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“The heat, baby,” Denzel Washington called out while posing for photos alongside his “Magnificent Seven” costar Chris Pratt. The anticipated Western, a remake of John Sturges’ 1960 classic, opened the 2016 Toronto International Film Festival on Thursday night, and the Oscar winner was referring to the city’s unseasonably hot weather. As Washington dabbed his head with a handkerchief, he seemed too hot to answer a question or two for reporters. “It’s over now,” he said. And with that, he promptly made his way inside Roy Thomson Hall.

Luckily, relative newcomer Luke Grimes was more willing to discuss the film. “What attracted me to the project was the dream cast,” Grimes said of working alongside Ethan Hawke, Vincent D’Onofrio, Lee Byung-hun, Peter Sarsgaard and Haley Bennett, who were all on hand at the premiere. “[It was also] the opportunity to remake such an amazing movie. To be a part of a Western, which I’ve always wanted to do. To work with Antoine [Fuqua, the director], who I’m a huge fan of. The list goes on. There was not one bad thing about being a part of it.”

Grimes said he trained on horseback for six weeks to prepare for his role as “Teddy Q,” a farmer trying to defend his town. “I hadn’t done it before,” he said, while walking a red carpet still damp from the previous night’s rain. “It was a good opportunity to learn though. I love it now. I’ve continued to do it a little bit.”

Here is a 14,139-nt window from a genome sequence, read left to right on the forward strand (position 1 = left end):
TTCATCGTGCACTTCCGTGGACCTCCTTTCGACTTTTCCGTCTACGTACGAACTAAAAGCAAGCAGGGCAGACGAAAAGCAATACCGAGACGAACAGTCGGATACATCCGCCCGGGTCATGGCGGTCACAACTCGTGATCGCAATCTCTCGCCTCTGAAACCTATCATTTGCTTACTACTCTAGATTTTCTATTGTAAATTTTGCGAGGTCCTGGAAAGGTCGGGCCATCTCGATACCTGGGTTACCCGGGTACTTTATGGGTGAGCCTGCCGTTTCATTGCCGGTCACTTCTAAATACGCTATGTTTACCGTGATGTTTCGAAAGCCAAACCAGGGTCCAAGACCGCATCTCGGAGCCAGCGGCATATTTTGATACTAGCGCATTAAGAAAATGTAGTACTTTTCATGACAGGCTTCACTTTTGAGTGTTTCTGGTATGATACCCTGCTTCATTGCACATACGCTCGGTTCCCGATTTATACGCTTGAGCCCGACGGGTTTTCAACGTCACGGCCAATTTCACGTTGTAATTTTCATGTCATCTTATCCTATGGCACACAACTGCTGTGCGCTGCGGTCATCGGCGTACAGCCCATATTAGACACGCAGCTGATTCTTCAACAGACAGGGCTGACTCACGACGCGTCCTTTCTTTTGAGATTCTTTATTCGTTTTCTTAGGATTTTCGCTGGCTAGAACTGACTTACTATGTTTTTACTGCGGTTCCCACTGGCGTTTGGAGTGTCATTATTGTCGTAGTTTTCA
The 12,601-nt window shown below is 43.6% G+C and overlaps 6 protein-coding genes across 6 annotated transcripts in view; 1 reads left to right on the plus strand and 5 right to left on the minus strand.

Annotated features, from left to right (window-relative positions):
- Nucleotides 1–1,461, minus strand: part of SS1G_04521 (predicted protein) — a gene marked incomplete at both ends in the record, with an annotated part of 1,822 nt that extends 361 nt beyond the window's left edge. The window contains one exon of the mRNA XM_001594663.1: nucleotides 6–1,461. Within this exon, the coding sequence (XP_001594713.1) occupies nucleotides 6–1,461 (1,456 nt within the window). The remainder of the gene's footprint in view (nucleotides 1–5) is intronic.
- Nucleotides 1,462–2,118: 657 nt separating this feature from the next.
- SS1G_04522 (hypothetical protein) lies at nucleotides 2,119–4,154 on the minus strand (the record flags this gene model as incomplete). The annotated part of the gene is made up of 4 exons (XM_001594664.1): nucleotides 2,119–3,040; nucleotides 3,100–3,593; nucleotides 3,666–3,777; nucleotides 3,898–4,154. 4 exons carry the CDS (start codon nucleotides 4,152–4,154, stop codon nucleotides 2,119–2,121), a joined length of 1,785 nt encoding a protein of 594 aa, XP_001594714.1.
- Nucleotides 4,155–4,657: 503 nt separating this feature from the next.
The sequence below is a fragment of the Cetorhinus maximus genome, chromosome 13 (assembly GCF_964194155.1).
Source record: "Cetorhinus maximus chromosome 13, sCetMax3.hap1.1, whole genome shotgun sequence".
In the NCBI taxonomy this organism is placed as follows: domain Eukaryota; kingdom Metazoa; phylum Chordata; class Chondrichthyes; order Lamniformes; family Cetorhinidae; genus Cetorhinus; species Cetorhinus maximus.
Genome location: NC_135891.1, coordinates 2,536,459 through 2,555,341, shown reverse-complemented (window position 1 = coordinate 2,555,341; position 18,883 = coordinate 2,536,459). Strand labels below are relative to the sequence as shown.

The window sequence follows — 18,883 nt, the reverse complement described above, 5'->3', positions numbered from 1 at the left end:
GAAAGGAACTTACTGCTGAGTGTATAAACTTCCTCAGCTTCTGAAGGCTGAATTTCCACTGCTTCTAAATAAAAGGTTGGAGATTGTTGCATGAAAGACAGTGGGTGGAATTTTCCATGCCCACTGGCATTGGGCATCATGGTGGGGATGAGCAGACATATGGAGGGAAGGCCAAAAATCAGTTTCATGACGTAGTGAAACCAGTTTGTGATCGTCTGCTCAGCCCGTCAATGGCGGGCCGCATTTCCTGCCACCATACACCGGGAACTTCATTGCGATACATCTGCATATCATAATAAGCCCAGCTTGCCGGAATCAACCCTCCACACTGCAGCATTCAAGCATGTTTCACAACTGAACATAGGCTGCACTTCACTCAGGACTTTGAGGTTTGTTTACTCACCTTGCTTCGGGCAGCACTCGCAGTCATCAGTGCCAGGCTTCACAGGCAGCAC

Asked about the hardest part of filming, Grimes said, without a hint of irony, “The heat. It was really hot, really rainy in Louisiana.” Meanwhile, Fuqua patted his forehead and cracked, “I feel like I’m back in Baton Rouge.”

The film’s lone leading lady, a Dior Couture clad Bennett, who plays a gun-toting damsel in distress, said the film was “a dream come true” and that she “can’t stop smiling” following the experience. Added Sarsgaard, “It’s just really thrilling to see that so many people are still excited about movies — that’s what I love.”

Meanwhile, Zhang Ziyi, a member of the festival’s jury (meaning she gets to don a gown to attend a premiere every night), said her black Elie Saab proved unforgiving. “I’m pretty hot in this,” she shrugged. Even so, she was pleased to be in attendance. “I haven’t seen any [movies yet]. I’m going to see this one and then tomorrow at nine o’clock in the morning I have to start watching my next movie.”

Later in the evening, David Oyelowo joined the cast of “The Wedding Party” at the Elgin Theatre’s Visa Screening Room for their film’s premiere while Fan Bingbing screened her new project “I Am Not Madame Bovary” at the Princess of Wales Theatre. Brie Larson and Armie Hammer stayed up well into the night for their film “Free Fire” and its “Midnight Madness” premiere, which lived up to its name with an 11:15 p.m. call time across town at the Ryerson Theatre. Larson dutifully posed for fan photos, though she bypassed speaking with most press.

Grace Glowicki and O.C. Ukeje, who were honored by TIFF as “Rising Stars,” held down the fort as they promoted their own projects and discussed what the recognition meant to them. Ukeje has a film in the festival called “The Arbitration,” which centers around work place politics and sexual harassment. Glowicki — whose short film “Her Friend Adam” recently landed at Sundance, Tribeca, SXSW — added, “I feel incredibly supported. I want to use my art to expand perspectives.”

Artistic endeavors aside, the newcomers were still learning the ropes. Said Glowicki: “I had coffee, a couple of drinks. I’m starting to fade. But it’s about adrenaline, baby!”

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